Nation and State

This paper will respond to the argument that a state cannot survive without nationalism. For the purpose of this essay, two elements of nationalism are used. The first element states that nationalism maintains the similarity of culture as the basic social bond in the members of the nation1. The second element states that the state has legitimate rights to sovereign rule of a nation. The factors that result from the three elements of nationalism that contributes to the survival of the state are equality within people in the state in terms of the state being meritocratic and the administrative rights of the state.

Nationalism results in two main factors that are essential for the state to survive, mainly, the administrative rights of the state and meritocracy. Hence, the state needs nationalism to survive. A nation, defined by Anthony Smith, is “[a] named population sharing a historic territory, common myths and historical memories [and] a mass public culture, a common economy and common legal rights,”2 For the purpose of this essay, all states will be referred to as modern states with a centralized power held by the state and a legal entity with sovereign rule over its people.

This essay argues that nationalism is needed in unifying the nation with a common national identity in terms of linguistic and culture homogeneity, which is needed for the state to exercise its administrative right and practice meritocracy. 1 2 Ernest Gellner. Nationalism. London: Weidenfeld & Nicolson, 1997, p. 3 Wayne Norman, “Theorizing Nationalism (Normatively)” in Theorizing Nationalism, ed. Ronald Beiner (Albany: State University of New York Press, 1999), p.

53 Language is no doubt one of the most essential aspects of nationalism because it is used by the state in administration and education. Education is a trait of modern states because it is used by modern states to teach the future generations about the culture and historical background of the nation in order to unify them. The use of this single common language then gives rise to the question of the national identity of the nation.

This is because, a state is distinguished by its language and this language is often the administrative and official language of the state. This language that the state desires to educate its future generations in is essential in creating a homogeneous culture. The use of a common language can be seen as a feature of modern states as a kind of homogeneity of language3. The first factor meritocracy is essential to the survival of the state because it treats everyone fairly and employment is based on qualifications of that person and not on race or social status.

The practice of meritocracy is based on the first element of nationalism that states that nationalism maintains the similarity of culture as the basic social bond in the members of the nation4. It is usual for modern states to be multi-racial; therefore, this means that there will be a disparity in the numbers between the majority and minority race(s). Often, racism is common in multi-racial states and results in conflicts within the nation.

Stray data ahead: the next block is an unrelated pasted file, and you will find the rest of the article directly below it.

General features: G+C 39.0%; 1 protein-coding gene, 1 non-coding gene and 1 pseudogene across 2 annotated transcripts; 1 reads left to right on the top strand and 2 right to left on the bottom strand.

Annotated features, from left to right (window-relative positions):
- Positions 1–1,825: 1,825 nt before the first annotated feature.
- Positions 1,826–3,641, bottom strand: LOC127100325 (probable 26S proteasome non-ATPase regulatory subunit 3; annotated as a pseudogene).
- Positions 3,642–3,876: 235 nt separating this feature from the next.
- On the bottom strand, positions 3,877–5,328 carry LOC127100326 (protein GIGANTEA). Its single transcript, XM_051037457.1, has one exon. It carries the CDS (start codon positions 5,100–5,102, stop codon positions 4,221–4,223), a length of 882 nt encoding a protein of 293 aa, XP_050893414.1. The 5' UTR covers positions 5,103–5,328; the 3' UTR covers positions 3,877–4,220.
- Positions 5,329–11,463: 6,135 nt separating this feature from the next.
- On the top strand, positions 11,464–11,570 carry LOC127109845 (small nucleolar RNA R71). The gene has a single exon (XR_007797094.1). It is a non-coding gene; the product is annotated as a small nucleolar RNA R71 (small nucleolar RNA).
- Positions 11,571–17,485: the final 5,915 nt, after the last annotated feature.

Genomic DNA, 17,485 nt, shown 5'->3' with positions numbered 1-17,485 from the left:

Thus, being part of the nation, the minority race(s) are related to the state, based on the first element of nationalism, through a common history and language. This culture refers to the common language and a common historical background and it is through the use of a single common language in education, a common culture is fostered and used to unify the nation. This common culture refers to the 3 Charles Taylor, “Nationalism and Modernity” in The State of the Nation: Ernest Gellner and The Theory of Nationalism, ed.

John A. Hall (United Kingdom: University Press, Cambridge), p. 193 4 Ernest Gellner. Nationalism. London: Weidenfeld & Nicolson, 1997, p. 3 common historical background that unifies the members of the community, thereby, creating a national identity. This element of nationalism allows the state to practice meritocracy because, since everyone has the same national identity and uses the same language and the state is obliged to treat all of them equally in terms of under the law and chances for

employment. Hence, the first element of nationalism is fundamental for the practice of meritocracy by the state. For example, Singapore, is multi-racial state and there is a disparity in the numbers between the majority race and minority races. Hence, Singapore uses a standard history education textbook to emphasize on the racial problems and struggles faced and creates a common historical background. This common historical background creates a common cultural and identity among all races.

Then, the state, having successfully unifying the races and creating a common national identity, is able to practice meritocracy on the basis that all races now use the same language and have the same identity is treated equally by the state in terms of under the law and chances for employment. I. e. Jobs are given to people with the relevant qualifications without the influence family networking or external pressures. The second factor, which is essential to the survival of the state, is state administration.